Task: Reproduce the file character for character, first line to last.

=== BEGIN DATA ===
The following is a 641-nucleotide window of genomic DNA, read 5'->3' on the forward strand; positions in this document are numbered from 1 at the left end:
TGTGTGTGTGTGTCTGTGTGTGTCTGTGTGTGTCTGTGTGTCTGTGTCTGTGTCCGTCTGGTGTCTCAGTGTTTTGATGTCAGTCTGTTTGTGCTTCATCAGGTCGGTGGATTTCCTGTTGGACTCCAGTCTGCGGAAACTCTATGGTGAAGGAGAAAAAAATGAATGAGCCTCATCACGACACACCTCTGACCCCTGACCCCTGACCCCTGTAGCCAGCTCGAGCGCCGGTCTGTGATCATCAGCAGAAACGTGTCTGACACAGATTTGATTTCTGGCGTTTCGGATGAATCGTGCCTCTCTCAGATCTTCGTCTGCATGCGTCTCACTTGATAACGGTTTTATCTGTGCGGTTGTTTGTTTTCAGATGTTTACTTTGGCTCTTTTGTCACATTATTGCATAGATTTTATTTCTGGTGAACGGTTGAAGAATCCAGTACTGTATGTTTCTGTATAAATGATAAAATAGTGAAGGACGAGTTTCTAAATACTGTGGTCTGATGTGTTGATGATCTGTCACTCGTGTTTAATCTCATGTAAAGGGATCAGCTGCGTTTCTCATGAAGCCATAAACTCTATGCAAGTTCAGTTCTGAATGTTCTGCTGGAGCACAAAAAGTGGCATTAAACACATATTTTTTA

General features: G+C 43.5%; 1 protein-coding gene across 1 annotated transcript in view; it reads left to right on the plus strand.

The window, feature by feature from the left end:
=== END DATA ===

The following is a 641-nucleotide window of genomic DNA, read 5'->3' on the forward strand; positions in this document are numbered from 1 at the left end:
TGTGTGTGTGTGTCTGTGTGTGTCTGTGTGTGTCTGTGTGTCTGTGTCTGTGTCCGTCTGGTGTCTCAGTGTTTTGATGTCAGTCTGTTTGTGCTTCATCAGGTCGGTGGATTTCCTGTTGGACTCCAGTCTGCGGAAACTCTATGGTGAAGGAGAAAAAAATGAATGAGCCTCATCACGACACACCTCTGACCCCTGACCCCTGACCCCTGTAGCCAGCTCGAGCGCCGGTCTGTGATCATCAGCAGAAACGTGTCTGACACAGATTTGATTTCTGGCGTTTCGGATGAATCGTGCCTCTCTCAGATCTTCGTCTGCATGCGTCTCACTTGATAACGGTTTTATCTGTGCGGTTGTTTGTTTTCAGATGTTTACTTTGGCTCTTTTGTCACATTATTGCATAGATTTTATTTCTGGTGAACGGTTGAAGAATCCAGTACTGTATGTTTCTGTATAAATGATAAAATAGTGAAGGACGAGTTTCTAAATACTGTGGTCTGATGTGTTGATGATCTGTCACTCGTGTTTAATCTCATGTAAAGGGATCAGCTGCGTTTCTCATGAAGCCATAAACTCTATGCAAGTTCAGTTCTGAATGTTCTGCTGGAGCACAAAAAGTGGCATTAAACACATATTTTTTA

General features: G+C 43.5%; 1 protein-coding gene across 1 annotated transcript in view; it reads left to right on the plus strand.

The window, feature by feature from the left end: